SAN FRANCISCO—The trial for the murder of Nia Wilson started on Wednesday, February 5, after several delays regarding the competence of the defendant and a fair trial from his peers. John Lee Cowell, 29, was charged with the murder of Wilson, 18, and the attempted murder of her sister, Letifah, 26, after an incident at MacArthur Bart station in July 2018.
The two women were attacked with a knife, both receiving lacerations to the neck. Letifah was able to recover from her injuries, but Nia bled out on the platform despite her sister attempting to put pressure on the wound. According to the San Francisco District Attorney’s Office, Cowell fled the scene, tossing the knife and pointing officers to the scene to evade suspicion.
Footage of the attack was revealed during the trial, where Nia’s mother, Alicia Grayson indicated she found the video “too devastating” as it was played in court.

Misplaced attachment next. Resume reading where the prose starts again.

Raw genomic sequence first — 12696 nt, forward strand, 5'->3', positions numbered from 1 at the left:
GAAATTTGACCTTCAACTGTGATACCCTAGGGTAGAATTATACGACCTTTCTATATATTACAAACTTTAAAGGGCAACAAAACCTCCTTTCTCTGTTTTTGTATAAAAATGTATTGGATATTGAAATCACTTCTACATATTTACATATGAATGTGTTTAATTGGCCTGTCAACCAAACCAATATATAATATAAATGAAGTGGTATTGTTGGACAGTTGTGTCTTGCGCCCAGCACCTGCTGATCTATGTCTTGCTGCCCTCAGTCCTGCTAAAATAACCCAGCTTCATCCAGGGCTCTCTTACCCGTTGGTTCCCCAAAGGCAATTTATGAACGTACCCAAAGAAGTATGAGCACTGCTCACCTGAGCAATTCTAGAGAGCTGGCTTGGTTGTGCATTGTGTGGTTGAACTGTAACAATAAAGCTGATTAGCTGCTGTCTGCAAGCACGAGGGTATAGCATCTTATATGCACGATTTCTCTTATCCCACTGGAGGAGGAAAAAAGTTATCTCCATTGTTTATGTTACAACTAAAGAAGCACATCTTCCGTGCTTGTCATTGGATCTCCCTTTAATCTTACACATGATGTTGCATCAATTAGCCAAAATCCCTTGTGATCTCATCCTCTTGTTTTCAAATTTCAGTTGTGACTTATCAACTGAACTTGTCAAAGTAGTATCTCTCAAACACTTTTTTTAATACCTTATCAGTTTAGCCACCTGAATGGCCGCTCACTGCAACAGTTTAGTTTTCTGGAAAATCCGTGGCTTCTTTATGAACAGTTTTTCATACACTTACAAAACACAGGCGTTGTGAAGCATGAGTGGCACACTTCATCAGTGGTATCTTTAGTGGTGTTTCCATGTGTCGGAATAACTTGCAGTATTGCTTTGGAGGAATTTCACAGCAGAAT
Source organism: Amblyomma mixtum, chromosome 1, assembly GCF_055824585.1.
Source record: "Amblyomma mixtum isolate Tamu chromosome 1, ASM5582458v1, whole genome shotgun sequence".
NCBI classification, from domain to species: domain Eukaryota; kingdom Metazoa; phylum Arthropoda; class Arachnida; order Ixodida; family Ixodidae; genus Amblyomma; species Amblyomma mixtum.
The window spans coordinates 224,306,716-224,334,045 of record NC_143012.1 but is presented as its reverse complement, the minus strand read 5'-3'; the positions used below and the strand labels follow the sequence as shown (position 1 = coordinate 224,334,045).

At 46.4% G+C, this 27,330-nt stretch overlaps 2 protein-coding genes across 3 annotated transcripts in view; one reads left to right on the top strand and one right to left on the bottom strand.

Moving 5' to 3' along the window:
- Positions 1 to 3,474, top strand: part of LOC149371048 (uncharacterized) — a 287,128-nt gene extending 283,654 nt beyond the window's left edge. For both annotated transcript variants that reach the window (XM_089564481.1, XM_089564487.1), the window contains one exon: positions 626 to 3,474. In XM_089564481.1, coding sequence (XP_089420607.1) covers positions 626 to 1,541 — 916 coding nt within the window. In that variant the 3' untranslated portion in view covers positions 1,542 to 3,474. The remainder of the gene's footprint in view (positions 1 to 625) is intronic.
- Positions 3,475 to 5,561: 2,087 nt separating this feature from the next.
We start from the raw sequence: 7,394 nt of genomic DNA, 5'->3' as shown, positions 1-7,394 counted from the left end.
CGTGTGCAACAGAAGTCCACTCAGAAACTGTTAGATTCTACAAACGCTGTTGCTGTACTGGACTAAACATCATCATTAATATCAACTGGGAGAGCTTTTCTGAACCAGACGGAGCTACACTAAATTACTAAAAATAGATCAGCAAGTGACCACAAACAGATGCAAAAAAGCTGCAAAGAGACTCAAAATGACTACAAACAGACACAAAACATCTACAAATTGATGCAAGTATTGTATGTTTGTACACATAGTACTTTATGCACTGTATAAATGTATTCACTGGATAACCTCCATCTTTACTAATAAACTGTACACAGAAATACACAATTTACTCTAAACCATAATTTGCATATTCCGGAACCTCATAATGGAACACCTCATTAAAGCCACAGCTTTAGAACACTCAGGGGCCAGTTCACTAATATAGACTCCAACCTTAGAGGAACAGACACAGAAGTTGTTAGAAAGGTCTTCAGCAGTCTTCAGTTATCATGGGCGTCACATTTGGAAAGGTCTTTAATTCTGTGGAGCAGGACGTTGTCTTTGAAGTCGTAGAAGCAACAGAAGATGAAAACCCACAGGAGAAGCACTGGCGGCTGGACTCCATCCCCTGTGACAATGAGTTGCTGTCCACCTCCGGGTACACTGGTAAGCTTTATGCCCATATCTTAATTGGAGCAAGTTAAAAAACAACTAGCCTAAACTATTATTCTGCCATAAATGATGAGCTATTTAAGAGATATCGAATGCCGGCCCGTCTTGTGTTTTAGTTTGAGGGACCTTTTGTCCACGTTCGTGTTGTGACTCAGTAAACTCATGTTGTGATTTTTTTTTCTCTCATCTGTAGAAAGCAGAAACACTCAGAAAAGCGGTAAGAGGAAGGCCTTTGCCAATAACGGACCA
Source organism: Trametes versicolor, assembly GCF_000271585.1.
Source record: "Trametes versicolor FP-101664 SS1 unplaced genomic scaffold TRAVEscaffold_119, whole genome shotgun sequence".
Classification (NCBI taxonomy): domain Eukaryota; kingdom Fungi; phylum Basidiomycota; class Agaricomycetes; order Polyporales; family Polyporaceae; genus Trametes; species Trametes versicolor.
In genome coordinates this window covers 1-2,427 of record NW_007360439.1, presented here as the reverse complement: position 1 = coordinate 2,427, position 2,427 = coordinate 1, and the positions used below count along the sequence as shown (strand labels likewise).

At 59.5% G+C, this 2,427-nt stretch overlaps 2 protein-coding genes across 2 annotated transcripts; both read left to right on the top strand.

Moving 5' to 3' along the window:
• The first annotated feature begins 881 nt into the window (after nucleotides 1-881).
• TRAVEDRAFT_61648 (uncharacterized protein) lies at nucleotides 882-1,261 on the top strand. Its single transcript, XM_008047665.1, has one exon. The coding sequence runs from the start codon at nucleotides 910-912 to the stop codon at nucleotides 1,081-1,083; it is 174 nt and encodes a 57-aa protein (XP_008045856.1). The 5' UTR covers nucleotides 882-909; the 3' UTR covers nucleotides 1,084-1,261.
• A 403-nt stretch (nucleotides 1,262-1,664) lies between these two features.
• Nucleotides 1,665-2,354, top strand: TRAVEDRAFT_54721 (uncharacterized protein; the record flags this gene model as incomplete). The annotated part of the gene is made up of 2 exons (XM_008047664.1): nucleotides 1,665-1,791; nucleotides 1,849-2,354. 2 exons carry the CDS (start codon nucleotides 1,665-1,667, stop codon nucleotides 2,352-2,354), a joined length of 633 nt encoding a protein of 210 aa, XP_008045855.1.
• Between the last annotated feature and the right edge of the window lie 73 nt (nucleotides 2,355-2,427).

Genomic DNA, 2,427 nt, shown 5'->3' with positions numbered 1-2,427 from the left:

Prior to the video, Cowell was forcibly removed from the courthouse for interrupting and disputing the timeline presented in the prosecution’s opening statement. Grayson speculates these interruptions were purposeful “because he didn’t want to see the video.”
During opening statements by Cowell’s defense attorney, Christina Moore, she admitted her client’s guilt. She affirmed he did kill Nia Wilson, but “not because he is evil,” as District Attorney Butch Ford mentioned in his opening statement.
Moore argued Cowell’s schizophrenic delusions for the attack. Cowell entered a plea of not guilty by reason of insanity. Moore questioned his ability to stand trial in 2018, which resulted in the suspension of the proceedings in December 2018, as Alameda County Superior Court (ACSC) Judge James Cramer said there was “substantial evidence” he was not mentally competent.
Judge Cramer reinstated the criminal proceedings in July 2019. Moore attempted to get Cowell’s trial moved from Alameda County claiming, “The media has poisoned the jury pool” of potential Bay Area natives who would have been exposed to the initial coverage of the crime.
Alameda County Superior Court Judge Allan Hymner, who is in charge of presiding over the case, denied Moore’s second bid on January 31, 2020, which allowed the trial to move forward..